Councils Trigger Emergency Support For Rough Sleepers Amid Heatwave

Charities have warned the coronavirus pandemic has made homeless people even more vulnerable in the extreme weather.

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Councils across London have activated emergency procedures to help rough sleepers as the capital swelters through a heatwave during the coronavirus pandemic.

The action comes amid warnings from homelessness charities that Covid-19 has made the extremely hot weather even more dangerous than usual to those without shelter.

With temperatures soaring as high as 33C in London, a number of local authorities have initiated their Severe Weather Emergency Protocol (SWEP) – a series of procedures commonly rolled out in the winter amid freezing conditions.

But with the mercury soaring amid a six-day-long heatwave, councils said they had offered emergency accommodation to those needing respite from the heat, with some also opening up buildings to allow rough sleepers to escape the sun during the day.

Outreach teams have also been offering homeless people water, energy drinks, food and suncream, as well as access to toilet and shower facilities.

Among the councils which told HuffPost UK they were offering rough sleepers extra support during the heatwave were Hackney, Ealing, Lewisham, Newham and Westminster.

Heather Action, a Westminster City councillor, warned that hot weather “can be just as dangerous as the cold” for people living on the streets.

On social media, councillors from Haringey Council and Islington Council also shared details of the local authorities’ SWEP protocols.

Laura Shovlin, from the homelessness charity St Mungo’s, said that outreach services were vital during extremely high temperatures, but even more so during the coronavirus pandemic.

“If people are already in poor physical and mental health, then continued exposure to heat, including dehydration, sunburn or heatstroke, can exacerbate problems – even more so during the Covid-19 pandemic,” she said.

“This is due to an increase in the likelihood of the transfer of fluids as people perspire more or may share water or utensils. NHS findings show transmission has been linked to droplets lingering on surfaces.”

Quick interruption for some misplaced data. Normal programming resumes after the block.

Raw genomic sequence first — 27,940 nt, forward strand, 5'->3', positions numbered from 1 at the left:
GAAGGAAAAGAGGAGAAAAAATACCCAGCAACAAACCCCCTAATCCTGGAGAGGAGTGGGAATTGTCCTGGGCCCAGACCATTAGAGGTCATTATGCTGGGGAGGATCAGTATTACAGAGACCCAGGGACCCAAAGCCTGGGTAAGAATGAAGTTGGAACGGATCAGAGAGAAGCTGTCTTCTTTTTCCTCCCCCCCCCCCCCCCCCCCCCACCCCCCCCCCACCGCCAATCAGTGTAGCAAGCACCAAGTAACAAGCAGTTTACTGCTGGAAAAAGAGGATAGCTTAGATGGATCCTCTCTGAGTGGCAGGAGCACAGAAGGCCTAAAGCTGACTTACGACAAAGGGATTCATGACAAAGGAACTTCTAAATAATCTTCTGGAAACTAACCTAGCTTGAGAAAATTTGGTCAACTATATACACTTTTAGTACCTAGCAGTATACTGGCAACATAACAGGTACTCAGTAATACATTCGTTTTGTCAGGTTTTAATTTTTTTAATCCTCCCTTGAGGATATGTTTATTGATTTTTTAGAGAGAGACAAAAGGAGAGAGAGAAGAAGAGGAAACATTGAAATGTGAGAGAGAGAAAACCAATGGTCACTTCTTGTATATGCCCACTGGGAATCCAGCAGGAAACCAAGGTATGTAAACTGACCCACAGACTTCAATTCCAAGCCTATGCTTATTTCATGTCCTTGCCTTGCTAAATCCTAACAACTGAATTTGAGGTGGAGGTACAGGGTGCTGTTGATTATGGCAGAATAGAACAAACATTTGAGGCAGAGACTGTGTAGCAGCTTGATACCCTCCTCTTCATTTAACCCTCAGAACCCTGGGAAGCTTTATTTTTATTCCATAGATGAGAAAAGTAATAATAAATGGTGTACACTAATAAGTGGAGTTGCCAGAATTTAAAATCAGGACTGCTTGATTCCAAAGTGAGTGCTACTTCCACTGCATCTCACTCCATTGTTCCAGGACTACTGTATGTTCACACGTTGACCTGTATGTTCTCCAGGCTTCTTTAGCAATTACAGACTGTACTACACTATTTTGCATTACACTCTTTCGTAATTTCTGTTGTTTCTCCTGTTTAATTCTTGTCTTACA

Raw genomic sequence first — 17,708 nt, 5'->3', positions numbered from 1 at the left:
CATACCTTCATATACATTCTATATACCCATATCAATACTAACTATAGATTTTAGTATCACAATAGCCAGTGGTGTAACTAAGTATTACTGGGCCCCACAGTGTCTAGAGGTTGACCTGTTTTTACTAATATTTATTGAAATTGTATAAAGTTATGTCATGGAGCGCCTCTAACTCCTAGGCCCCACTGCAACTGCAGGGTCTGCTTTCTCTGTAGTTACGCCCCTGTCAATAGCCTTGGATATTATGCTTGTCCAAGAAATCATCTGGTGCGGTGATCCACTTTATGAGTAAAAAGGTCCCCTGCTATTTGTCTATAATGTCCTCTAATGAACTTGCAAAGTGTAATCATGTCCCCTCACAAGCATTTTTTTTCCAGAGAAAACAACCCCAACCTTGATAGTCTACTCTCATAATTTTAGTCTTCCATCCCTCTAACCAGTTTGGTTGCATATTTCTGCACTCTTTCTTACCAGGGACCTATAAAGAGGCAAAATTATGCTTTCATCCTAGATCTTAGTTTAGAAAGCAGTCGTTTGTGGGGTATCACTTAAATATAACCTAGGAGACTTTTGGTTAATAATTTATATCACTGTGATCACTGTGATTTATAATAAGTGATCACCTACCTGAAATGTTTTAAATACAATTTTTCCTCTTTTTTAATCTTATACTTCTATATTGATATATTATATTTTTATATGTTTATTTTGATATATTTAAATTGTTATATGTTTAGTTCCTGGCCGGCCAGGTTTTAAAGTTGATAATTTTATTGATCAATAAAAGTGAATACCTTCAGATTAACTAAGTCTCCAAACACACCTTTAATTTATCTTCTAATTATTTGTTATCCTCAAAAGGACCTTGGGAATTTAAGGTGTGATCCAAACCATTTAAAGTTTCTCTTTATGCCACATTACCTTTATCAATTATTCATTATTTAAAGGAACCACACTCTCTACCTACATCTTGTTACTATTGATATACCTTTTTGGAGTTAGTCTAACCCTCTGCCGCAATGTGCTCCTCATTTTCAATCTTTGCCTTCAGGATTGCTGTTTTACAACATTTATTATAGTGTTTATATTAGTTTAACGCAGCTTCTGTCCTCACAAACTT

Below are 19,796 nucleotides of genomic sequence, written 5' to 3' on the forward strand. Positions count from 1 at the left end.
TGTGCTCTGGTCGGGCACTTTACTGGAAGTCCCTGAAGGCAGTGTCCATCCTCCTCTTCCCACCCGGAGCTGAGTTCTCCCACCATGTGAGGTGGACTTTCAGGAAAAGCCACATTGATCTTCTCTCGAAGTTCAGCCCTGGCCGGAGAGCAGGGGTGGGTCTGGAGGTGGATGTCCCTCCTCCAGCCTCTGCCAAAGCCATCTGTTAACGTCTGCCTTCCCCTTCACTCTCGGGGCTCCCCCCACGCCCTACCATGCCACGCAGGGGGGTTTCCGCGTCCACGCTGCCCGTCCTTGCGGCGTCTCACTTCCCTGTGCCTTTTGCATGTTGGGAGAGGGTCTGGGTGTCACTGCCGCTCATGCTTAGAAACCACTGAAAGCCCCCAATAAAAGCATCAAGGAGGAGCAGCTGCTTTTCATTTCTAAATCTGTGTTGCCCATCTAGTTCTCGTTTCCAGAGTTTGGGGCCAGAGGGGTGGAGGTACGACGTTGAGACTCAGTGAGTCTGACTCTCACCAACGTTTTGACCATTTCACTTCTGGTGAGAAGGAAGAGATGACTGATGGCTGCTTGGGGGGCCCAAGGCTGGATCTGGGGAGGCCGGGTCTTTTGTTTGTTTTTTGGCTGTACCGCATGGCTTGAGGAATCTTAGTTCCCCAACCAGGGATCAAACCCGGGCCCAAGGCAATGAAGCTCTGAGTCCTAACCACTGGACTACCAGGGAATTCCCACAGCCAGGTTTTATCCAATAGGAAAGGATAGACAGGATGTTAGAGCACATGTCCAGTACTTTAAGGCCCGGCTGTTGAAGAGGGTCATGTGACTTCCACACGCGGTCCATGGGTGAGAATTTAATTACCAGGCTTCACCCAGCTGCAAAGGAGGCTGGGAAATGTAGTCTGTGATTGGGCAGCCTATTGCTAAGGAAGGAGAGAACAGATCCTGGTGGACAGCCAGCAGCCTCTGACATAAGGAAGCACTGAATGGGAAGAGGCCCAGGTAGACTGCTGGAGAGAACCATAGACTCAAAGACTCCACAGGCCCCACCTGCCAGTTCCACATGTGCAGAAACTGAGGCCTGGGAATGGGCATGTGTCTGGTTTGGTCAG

Shovlin added: “People who are sleeping rough are less likely to have access to masks or other protective items which can act as barriers.”

Amid the Covid-19 pandemic, the government brought thousands of rough sleepers in off the streets to prevent the spread of coronavirus and allow homeless people to be able to self-isolate.

In June, ministers announced £85m of new funding to help homeless people find long-term accommodation.

But Homeless Link, which represents a number of homeless charities in England, told HuffPost UK that despite many rough sleepers being found somewhere to stay, councils must still activate emergency responses to the heatwave.

Caroline Bernard, head of policy and communications, said: “Not everyone has been brought in off the streets, some people have returned to rough sleeping and others are being forced to sleep rough for the first time as a direct impact of the COVID-19 pandemic and a range of other reasons.

“This is incredibly dangerous in this heat, and emergency support will be vital in these cases.”

It’s a call echoed by Matt Turtle from the Museum of Homelessness, a social justice organisation.

“It’s good that some councils are carrying out SWEP activity in the heat, but we want all councils to proactively implement SWEP when there is a danger to life,” he said.

“We need a consistency in how and when SWEP is implemented and better communications with those of us working directly with the homeless community.

“This has always been important but given the extra risks posed by the pandemic we need to ensure we are all working together to save lives.”


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